Early this morning, unable to sleep and channel surfing, I stumbled upon a Congressional subcommittee hearing on Afghanistan Reconstruction on C Span. It was particularly interesting since I spent the greater part of nine years in Afghanistan, from 2003 to 2012, working on reconstruction related programs funded by the United States Agency for International Development, or USAID. The hearing featured the testimony of both the General Accounting Office (GAO) and the Special Inspector General for Afghanistan (SIGAR). Statements and questions followed a predictable path as Representatives of both parties sought to unravel the great complexity that is America’s longest war to date and its efforts to build and stabilize a country mired in conflict, corruption and, dare we say it, incompetence.
Nothing new here. Topics like rampant corruption in Afghanistan and the appalling price tag for US involvement, that has at best produced negligible results, are becoming more and more common. In fact, this just morning, CBS News is running with a story of roughly four million dollars worth of inflatable boats, now stored in a Virginia warehouse, purchased by the US Military for, and I quote, “the Afghan national police to patrol a key river separating Afghanistan from Uzbekistan”. Hhmm. Here I thought the big problem was on the Pakistani border.
Yet, I cannot help going back to a small, almost insignificant, statement made by Mr. John Sopko, the Special Inspector General for Afghanistan Reconstruction to that Congressional subcommittee. When asked why there is no estimate, much less accurate figure, of the percentage of wasted of the 103.2 billion dollars the US has spent in Afghanistan to date, Mr. Sopko stated that there was difficulty getting accurate metrics by which to compile such a figure. He then added that success stories were often used as another way to measure progress in Afghanistan. Hhmm.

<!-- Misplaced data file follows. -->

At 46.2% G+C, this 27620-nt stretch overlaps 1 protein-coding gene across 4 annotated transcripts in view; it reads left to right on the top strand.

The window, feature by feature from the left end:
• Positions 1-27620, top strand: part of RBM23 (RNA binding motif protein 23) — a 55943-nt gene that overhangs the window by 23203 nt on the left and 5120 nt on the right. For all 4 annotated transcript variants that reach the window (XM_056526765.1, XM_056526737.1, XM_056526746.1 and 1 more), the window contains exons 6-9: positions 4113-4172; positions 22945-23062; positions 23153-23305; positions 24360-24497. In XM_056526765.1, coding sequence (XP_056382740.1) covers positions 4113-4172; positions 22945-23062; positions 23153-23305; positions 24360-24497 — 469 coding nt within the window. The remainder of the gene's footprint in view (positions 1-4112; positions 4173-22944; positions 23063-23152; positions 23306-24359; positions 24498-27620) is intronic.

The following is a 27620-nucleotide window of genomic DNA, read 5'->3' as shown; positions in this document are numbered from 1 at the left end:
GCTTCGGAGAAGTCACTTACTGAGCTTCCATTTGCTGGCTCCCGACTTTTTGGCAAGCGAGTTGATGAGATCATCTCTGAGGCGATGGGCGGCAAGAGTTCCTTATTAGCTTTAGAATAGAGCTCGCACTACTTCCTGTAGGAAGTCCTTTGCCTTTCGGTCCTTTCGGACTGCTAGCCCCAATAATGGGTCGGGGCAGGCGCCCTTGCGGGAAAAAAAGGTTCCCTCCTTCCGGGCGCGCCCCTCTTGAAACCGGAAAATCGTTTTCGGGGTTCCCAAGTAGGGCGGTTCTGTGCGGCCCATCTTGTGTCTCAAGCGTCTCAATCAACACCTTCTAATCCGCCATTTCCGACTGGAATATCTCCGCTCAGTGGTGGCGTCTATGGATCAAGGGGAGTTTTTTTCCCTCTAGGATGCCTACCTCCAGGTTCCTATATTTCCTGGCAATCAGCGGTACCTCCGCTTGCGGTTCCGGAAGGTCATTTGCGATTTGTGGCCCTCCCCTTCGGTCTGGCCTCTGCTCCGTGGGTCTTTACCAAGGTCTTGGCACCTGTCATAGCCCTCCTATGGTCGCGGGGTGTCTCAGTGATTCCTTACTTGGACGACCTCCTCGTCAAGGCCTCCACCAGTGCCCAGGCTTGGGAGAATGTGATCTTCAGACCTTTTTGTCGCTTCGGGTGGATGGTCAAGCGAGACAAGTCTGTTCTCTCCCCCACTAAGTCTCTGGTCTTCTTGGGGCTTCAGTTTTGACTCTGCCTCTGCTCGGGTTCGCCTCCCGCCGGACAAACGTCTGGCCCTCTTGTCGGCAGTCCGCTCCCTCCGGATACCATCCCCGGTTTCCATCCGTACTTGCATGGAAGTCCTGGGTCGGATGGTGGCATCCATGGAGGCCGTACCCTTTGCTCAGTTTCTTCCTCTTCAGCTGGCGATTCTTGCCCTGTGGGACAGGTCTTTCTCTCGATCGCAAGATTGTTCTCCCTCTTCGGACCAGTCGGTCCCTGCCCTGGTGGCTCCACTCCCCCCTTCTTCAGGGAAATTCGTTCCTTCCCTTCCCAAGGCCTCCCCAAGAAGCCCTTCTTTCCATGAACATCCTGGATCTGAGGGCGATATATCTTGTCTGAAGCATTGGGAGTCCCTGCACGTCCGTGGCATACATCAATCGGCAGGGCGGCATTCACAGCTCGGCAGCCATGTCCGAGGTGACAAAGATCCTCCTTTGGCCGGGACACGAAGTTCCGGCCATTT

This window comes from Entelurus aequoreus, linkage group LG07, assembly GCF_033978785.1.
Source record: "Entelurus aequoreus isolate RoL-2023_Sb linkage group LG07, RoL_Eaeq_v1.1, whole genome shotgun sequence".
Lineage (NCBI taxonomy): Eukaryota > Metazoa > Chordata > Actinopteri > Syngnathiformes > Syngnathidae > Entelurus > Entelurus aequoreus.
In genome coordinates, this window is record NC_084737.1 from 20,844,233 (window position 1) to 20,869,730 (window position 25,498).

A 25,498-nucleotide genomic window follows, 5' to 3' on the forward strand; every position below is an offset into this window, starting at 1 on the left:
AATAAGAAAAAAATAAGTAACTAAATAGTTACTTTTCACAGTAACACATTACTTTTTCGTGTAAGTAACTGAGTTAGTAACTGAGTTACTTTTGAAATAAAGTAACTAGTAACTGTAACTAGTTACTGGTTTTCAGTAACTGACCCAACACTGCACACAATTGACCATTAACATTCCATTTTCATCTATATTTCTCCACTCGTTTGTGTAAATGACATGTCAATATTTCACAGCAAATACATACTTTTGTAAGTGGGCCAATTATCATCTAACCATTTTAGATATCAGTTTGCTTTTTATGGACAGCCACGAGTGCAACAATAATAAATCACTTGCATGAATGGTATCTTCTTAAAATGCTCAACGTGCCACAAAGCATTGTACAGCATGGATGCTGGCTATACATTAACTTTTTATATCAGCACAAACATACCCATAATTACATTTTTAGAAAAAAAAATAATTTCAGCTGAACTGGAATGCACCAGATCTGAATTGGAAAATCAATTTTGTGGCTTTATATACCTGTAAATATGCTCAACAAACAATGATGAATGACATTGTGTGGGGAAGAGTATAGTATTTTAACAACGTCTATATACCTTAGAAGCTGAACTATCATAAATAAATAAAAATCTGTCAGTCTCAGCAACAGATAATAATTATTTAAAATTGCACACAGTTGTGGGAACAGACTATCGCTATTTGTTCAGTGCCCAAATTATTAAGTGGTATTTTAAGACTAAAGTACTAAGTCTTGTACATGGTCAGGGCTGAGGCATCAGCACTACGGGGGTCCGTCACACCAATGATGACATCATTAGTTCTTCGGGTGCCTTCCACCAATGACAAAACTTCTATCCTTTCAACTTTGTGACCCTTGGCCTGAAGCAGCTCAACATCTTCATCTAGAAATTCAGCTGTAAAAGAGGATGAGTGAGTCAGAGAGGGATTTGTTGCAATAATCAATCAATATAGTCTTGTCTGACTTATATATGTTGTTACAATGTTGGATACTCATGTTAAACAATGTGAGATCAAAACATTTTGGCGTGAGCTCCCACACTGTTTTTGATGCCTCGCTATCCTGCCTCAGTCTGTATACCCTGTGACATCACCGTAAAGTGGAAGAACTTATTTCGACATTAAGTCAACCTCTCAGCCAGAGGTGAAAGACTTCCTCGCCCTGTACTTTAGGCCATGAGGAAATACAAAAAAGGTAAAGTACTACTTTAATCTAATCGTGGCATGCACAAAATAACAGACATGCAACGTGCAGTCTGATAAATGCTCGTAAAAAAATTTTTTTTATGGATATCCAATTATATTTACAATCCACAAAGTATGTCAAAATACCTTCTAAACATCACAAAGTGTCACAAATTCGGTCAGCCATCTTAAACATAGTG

I am familiar with these success stories. Toward the end of my tenure in Afghanistan I was even ordered to write some. They were an endless litany of the great work the US was doing to better the lives of ordinary Afghans, filled with touching tales of poor villagers given goats and wells and walls around their schools. Smiling faces of children and old people in native Afghan dress accompanied these little tomes, which ostensibly confirmed that the US was doing a great job. The problem was that it just wasn’t so, and the only people being fooled by it all were the American people and their government. Anecdote and what was worse, inaccurate anecdote, became the gauge by which we measured what was going on in Afghanistan. It was a bubble that would inevitably burst. In fact, it is bursting now.
What is perhaps the saddest part of all of this is that while we were spending money like drunken sailors on Afghanistan and patting ourselves on the back for all our good work, the “insurgents”, as we call them, were quietly setting about to convince the Afghans, especially those in the rural areas where the real fight was going on, that the US was only there to exploit their country for our own imperialist aims. So, while we congratulated ourselves with our successes, communicating among ourselves and not to the Afghan people, the whole thing went south.
And now we must pay for it all.